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Listening Post: Brief reviews of select releases


Nicki Minaj, The Pinkprint (Young Money/Cash Money/Republic). One of modern popular music’s many problems is its insistence on telling what it perceives to be the truth. One might assume that truth-telling would be a good thing, but when it comes to today’s pop, one would be wrong – truth, it seems, has been reduced to an athletic and well-toned narcissism. Consider, for a moment, Oscar Wilde’s “The Decay of Lying,” an essay in Socratic form that, if I were King, would be required reading for every budding pop confessional songwriter. In it, Wilde extols the virtues of creative fabrication in art with the line “Lying, the telling of beautiful untrue things, is the proper aim of Art.” Wilde’s point is that autobiography, revealed in clinical detail, is a lesser art form than is the conjuring of an imaginative reality. Clearly, Taylor Swift is unfamiliar with this suggestion, or at the very least, is unwilling to give it a shot. Swift is far from alone, for modern pop is a shaky edifice built on the belief that whatever relationship-based nonsense you’ve gotten yourself into is worthy of an unbearably lengthy and detailed concept album. Now Nicki Minaj has joined the fray, with her third album, “The Pinkprint,” a largely tune-less and forensically specific delineation of a recent breakup. Clearly, Minaj is hurting, to the point where she spends as much time in balladeer mode here as she does rapping. Sadly, she’s a far superior rapper than singer. In fact, as a rhythmic wordsmith, Minaj has repeatedly displayed jaw-dropping technique in the past. This time, however, Minaj wants us to accept her as a victim of heartbreak. Misery loves company, and Minaj wants some. Unfortunately, “The Pinkprint” fails to connect on a universal level, is oppressively text-heavy, and ultimately comes across as a major bummer. Beyonce shows up for “Feeling Myself,” but fails to ignite much in the way of sparks; Drake, Lil Wayne and Chris Brown can’t do much for “Only,” either. At nearly 80 minutes, “The Pinkprint” is also just plain too long. You, the listener, feel like you’ve been cornered in a barroom by someone who needs to unload far too much personal information on you. This is not to imply that Minaj is not due a certain measure of human empathy. It is to imply, however, that her unloading does not make for good art. ◊½ (Jeff Miers)


Schumann, “Kinderszenen,” and “Waldszenen;” Janaceck, “On the Overgrown Path, Book I” performed by pianist Marc-Andre Hamelin (Hyperion). The Marc-Andre Hamelin that the classical world is used to is one of the knottiest and most formidable of esotericists. And that’s a very different Hamelin indeed from the one heard here on this marvelous disc. Hamelin’s famous specialty is playing the living bejabbers out of the most difficult and most recondite pieces in the piano repertoire over many centuries, whether that means Alkan, or Godowsky or Leo Ornstein or the wildly underplayed piano sonatas of Haydn. Where Hamelin takes over from the late, great bear of virtuoso pianism John Ogdon is in the combination of monstrously powerful technique combined with hugely powerful intellect. A kinder and gentler Hamelin is gorgeously in evidence here. It begins with a full half-hour of the first book of Leos Janacek’s exquisitely sensitive and beautiful “On the Overgrown Path.” And then it concludes with favorite piano pieces by Schumann in which the young composer similarly had to advise his young inamorata Clara to “forget you are a virtuoso.” So much of this music is inspired by nature, but it is a kind of tone painting that succeeds more in depicting the poetry of music itself than of nature. ◊◊◊◊ (Jeff Simon)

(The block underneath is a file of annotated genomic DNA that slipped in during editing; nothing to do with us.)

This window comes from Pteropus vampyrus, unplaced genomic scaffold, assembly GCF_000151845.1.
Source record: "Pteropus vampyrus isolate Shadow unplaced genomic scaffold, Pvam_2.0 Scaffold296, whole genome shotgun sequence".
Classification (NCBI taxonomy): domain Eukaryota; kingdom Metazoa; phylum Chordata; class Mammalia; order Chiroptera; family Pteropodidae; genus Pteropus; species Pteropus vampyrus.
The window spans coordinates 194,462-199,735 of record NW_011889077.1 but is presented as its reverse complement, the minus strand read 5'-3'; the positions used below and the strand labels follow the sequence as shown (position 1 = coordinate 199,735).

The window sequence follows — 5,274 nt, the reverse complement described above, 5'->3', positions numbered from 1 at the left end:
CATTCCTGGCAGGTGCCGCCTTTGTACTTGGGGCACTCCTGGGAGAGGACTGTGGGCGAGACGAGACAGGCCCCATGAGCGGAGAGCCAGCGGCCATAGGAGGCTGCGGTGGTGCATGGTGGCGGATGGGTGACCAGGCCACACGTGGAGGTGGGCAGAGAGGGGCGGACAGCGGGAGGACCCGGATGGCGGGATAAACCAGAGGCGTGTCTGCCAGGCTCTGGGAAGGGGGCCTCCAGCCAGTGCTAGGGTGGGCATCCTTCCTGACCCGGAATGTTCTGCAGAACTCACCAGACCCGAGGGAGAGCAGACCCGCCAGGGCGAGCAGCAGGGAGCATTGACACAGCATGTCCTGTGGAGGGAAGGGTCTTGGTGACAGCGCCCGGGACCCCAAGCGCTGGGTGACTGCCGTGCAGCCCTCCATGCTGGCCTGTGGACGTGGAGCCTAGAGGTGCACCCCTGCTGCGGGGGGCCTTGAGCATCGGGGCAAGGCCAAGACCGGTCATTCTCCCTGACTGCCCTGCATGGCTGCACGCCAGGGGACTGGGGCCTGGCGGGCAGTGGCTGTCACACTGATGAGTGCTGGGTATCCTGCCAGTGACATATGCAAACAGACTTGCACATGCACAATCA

Vivaldi and Bach, “Magnificat” and “Concerti” performed by La Capella de Catalunya and Le Concert des Nations with Pierre Hantai, clavecin conducted by Jordi Savall (Altavox, disc plus DVD). There has never been a disc book yet put out by Jordi Savall on Altavox that hasn’t been worthy in the extreme. What you have here are “two of the greatest 18th century musical renderings of the ‘Magnificat’: the second version of J.S. Bach’s Magnificat in D-major for five soloists, choir and orchestra ... and the first version of Antonio Vivaldi’s ‘Magnificat’ in G-minor ... for two sopranos and alto solo, choir and orchestra.” Filling out the disc are Vivaldi’s Concerto for two violins and viola da Gamba in G-minor and Bach’s Harpsichord Concerto in D-minor. The performances were recorded live in concert in Versailles. It isn’t just that the performances led by Savall are always of surpassing beauty, it’s that the lavishly illustrated and thick accompanying booklets are full of writing by Savall, which is always equally marvelous to read. Consider this quote from Stefan Zweig from 1939-40 which Savall extols “the most profound mystery in the world ... – that of creation.” The miracle of art, said Zweig happens “when suddenly something new is born which does not perish, which does not fade like a flower, does not die like a human being, but survives for all time and remains eternal like the sky, the earth, the sea, the sun, the moon and the stars ... Every so often we are privileged to experience this miracle of something being born out of nothing and yet defying the passing of time in another sphere: that of art.” Captured with infallible beauty and disc by Savall and his forces. ◊◊◊½ (Jeff Simon)

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